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Quantifying Fluctuation/Correlation Effects in Inhomogeneous Polymers by Fast Monte Carlo Simulations Department of Chemical & Biological Engineering and.

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Presentation on theme: "Quantifying Fluctuation/Correlation Effects in Inhomogeneous Polymers by Fast Monte Carlo Simulations Department of Chemical & Biological Engineering and."— Presentation transcript:

1 Quantifying Fluctuation/Correlation Effects in Inhomogeneous Polymers by Fast Monte Carlo Simulations Department of Chemical & Biological Engineering and School of Biomedical Engineering David (Qiang) Wang Laboratory of Computational Soft Materials Jing Zong, Delian Yang, Yuhua Yin, and Pengfei Zhang

2 Coarse-Grained Simulations of Multi-Chain Systems Conventional Monte Carlo (MC) simulations: Hard-core excluded- volume interactions: u(r→0)→∞ + Model of chain connectivity or SMAW on lattice 1.Orders of magnitude faster (better) sampling of configuration space; 2.All advanced MC techniques can be used; Advantages: Fast MC Simulations:Finite u(r→0) Q. Wang and Y. Yin, JCP, 130, (2009); Q. Wang, Soft Matter, 5, 4564 (2009); 6, 6206 (2010). 3.Much wider range of  N controlling system fluctuations can be studied; 4.No parameter-fitting when compared with polymer field theories.

3 Part 1: Fast Off-lattice Monte Carlo (FOMC) Simulations

4 System I – Compressible Homopolymer Melts n: number of chains; N: number of segments on each chain.

5 N  64, B  25 System I – Compressible Homopolymer Melts

6

7 N  64, B  25 Q. Wang and Y. Yin, JCP, 130, (2009) System I – Compressible Homopolymer Melts

8 System II – Compressible Symmetric Diblock Copolymers

9

10 Canonical-Ensemble Simulations Replica Exchange (RE) Exchange configurations between simulations at different  N to greatly improve the sampling efficiency. Multiple Histogram Reweighting (HR)  Interpolate at any point within the simulation range;  Minimize errors using all the information collected;  Accurately locate the order-disorder transition. Trial moves: Hopping, Reptation, Pivot, and Box-length change.

11 System II – Compressible Symmetric Diblock Copolymers

12 Field Theories vs. Particle-Based MC Simulations of Multi-Chain Systems

13 Direct Comparison Based on the SAME Hamiltonian (not vs. ) No parameter-fitting

14 Direct Comparison Based on the SAME Hamiltonian (not vs. ) Kronecker  -function interactions are isotropic on a lattice (while nearest-neighbor interactions are anisotropic) and straightforward to use; Lattice simulations are in general much faster than off-lattice simulations. FLMC simulation is very fast due to the use of Kronecker  -function interactions and multiple occupancy of lattice sites (MOLS). Advantages of FLMC Simulations: No parameter-fitting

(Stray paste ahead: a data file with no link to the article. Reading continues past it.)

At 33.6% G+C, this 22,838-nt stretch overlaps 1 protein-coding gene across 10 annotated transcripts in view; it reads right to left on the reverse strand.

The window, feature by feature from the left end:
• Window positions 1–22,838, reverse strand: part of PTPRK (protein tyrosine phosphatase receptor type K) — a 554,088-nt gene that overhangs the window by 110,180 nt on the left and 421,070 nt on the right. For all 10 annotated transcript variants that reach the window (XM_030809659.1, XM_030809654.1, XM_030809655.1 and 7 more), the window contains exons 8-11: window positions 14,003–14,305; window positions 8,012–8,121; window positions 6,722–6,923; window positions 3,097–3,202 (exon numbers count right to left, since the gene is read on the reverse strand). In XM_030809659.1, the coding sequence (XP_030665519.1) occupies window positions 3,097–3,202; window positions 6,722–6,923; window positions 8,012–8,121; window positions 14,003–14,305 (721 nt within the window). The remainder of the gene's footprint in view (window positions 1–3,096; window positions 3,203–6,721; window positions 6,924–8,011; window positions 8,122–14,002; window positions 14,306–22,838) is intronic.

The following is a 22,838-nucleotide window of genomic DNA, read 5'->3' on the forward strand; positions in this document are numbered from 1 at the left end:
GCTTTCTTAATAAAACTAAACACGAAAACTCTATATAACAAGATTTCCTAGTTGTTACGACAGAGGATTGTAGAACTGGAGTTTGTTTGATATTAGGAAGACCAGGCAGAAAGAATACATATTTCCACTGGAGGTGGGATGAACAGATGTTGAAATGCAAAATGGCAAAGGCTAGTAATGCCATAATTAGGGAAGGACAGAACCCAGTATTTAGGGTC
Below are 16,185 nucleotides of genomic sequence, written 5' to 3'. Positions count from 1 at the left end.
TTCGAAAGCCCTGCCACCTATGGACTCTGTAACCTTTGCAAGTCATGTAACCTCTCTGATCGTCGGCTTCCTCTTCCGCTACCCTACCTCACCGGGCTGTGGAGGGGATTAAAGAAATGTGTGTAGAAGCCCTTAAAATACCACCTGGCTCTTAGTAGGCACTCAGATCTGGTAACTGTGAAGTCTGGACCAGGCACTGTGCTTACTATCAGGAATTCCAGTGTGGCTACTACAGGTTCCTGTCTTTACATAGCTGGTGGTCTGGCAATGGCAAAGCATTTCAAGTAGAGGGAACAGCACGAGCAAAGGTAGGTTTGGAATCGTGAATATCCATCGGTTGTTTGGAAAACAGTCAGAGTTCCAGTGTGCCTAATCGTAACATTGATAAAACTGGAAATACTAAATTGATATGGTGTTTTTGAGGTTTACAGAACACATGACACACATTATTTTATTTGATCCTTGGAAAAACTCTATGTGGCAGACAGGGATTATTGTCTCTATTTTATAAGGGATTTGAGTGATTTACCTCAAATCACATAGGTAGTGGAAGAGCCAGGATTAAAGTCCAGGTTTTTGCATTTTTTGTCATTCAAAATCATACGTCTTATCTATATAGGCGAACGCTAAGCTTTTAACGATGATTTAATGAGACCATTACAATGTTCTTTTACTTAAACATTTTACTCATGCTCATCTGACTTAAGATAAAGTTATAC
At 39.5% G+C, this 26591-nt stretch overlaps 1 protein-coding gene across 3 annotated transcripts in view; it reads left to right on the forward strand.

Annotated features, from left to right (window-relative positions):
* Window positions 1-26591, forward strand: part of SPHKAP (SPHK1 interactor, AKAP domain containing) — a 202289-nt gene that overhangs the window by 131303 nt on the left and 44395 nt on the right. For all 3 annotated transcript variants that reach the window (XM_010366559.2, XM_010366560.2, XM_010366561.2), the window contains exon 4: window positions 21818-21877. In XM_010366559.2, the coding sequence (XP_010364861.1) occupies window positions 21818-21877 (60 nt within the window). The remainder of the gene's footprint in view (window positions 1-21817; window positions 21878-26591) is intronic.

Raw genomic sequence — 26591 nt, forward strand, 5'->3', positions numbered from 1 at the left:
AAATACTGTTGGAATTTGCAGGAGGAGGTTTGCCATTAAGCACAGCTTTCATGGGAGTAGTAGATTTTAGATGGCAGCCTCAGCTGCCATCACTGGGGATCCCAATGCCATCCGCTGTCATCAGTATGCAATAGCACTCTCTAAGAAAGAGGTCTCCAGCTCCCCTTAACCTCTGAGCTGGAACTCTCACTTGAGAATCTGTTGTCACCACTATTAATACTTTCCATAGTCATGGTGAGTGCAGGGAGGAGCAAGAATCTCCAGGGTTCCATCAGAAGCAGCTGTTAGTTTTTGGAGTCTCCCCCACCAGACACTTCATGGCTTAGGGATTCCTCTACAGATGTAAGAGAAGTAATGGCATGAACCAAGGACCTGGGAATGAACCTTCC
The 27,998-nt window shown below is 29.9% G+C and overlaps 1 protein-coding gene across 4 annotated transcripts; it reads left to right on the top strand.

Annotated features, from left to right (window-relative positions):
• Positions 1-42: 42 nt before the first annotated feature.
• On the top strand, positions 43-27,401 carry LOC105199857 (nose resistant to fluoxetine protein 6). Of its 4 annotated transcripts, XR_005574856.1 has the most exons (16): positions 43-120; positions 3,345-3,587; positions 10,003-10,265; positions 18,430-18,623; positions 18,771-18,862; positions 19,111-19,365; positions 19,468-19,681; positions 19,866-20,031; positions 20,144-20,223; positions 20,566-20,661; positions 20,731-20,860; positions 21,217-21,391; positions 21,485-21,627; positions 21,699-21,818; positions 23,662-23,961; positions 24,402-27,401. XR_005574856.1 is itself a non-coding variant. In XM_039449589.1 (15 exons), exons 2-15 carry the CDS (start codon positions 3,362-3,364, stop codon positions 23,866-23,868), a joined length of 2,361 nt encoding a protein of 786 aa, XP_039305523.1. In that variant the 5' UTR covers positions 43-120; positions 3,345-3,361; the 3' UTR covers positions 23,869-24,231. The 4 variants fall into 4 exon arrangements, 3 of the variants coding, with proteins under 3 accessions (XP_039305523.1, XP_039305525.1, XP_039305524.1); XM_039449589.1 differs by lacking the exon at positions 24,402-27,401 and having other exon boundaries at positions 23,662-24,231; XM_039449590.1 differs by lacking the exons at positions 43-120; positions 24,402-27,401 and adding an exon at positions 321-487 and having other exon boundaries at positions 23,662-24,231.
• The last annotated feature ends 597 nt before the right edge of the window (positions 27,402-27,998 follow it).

15 Part 2: Fast Lattice Monte Carlo (FLMC) Simulations and Direct Comparison with Lattice Self- Consistent Field (LSCF) Theory

16 System III – Compressible Homopolymer Melts in 1D x s2s2s  1,3s  4,6s5s5 Density of States g(E) Wang-Landau – Transition-Matrix MC 

17 FLMC  finite C En0En0 fcfc  s c /k B  R 2 e,g  N  0 (no correlations)  000 finite N  0  N  →∞ (no fluctuations) 0  P. Zhang, X. Zhang, B. Li, and Q. Wang, Soft Matter, 7, 4461 (2011). System III – Compressible Homopolymer Melts in 1D

18 System IV – Confined Compressible Homopolymers in 3D L x  10 L

19 (C →∞ ) Closest to wall Middle of film L x  10 L System IV – Confined Compressible Homopolymers in 3D

20 Q. Wang, Soft Matter, 5, 4564 (2009); 6, 6206 (2010). System IV – Confined Compressible Homopolymers in 3D

21 Q. Wang, Soft Matter, 5, 4564 (2009); 6, 6206 (2010). System IV – Confined Compressible Homopolymers in 3D

22 A polymer mushroom refers to a group of n chains grafted at the same point onto a flat, impenetrable, and neutral substrate. x A 3D lattice, BFM2, having six bonds of length 1 and twelve bonds of length (in units of the lattice spacing) with equal a priori probability for bonds of different lengths is used, which minimizes lattice anisotropy; see Q. Wang, JCP, 131, (2009). System V – Mushroom in an Explicit Solvent (S)

23 LSCF, N  40 System V – Mushroom in an Explicit Solvent (S)

24 LSCF, N  40 System V – Mushroom in an Explicit Solvent (S)

25 N  40, n  0  1  5 System V – Mushroom in an Explicit Solvent (S)

26 N  40, n  0  1  5 System V – Mushroom in an Explicit Solvent (S)  * LSCF ≈1.412

27 Asymmetric 1 Asymmetric 2 Symmetric N  40, n  0  1  5 System V – Mushroom in an Explicit Solvent (S)

28 n  64,  1.4n  64,  1.45n  64,  1.5 n  64,  1.55 N  40, n  0  1  5 System V – Mushroom in an Explicit Solvent (S)

29 N  40, n  0  1  5 n  4,  1.6n  8,  1.6 n  64,  1.6 n  2,  1.6 System V – Mushroom in an Explicit Solvent (S)

30 Coarse-Grained Simulations of Multi-Chain Systems Conventional Monte Carlo (MC) simulations: Hard-core excluded- volume interactions: u(r→0)→∞ + Model of chain connectivity or SMAW on lattice Fast MC Simulations:Finite u(r→0) 1.Orders of magnitude faster (better) sampling of configuration space; 2.All advanced MC techniques can be used; Advantages: Q. Wang and Y. Yin, JCP, 130, (2009); Q. Wang, Soft Matter, 5, 4564 (2009); 6, 6206 (2010). 3.Much wider range of  N controlling system fluctuations can be studied; 4.No parameter-fitting when compared with polymer field theories.

31 L(n)L(n) j (  x,y,z) n t System II – Compressible Symmetric Diblock Copolymers SCFT, Incompressible, CGC, Dirac .


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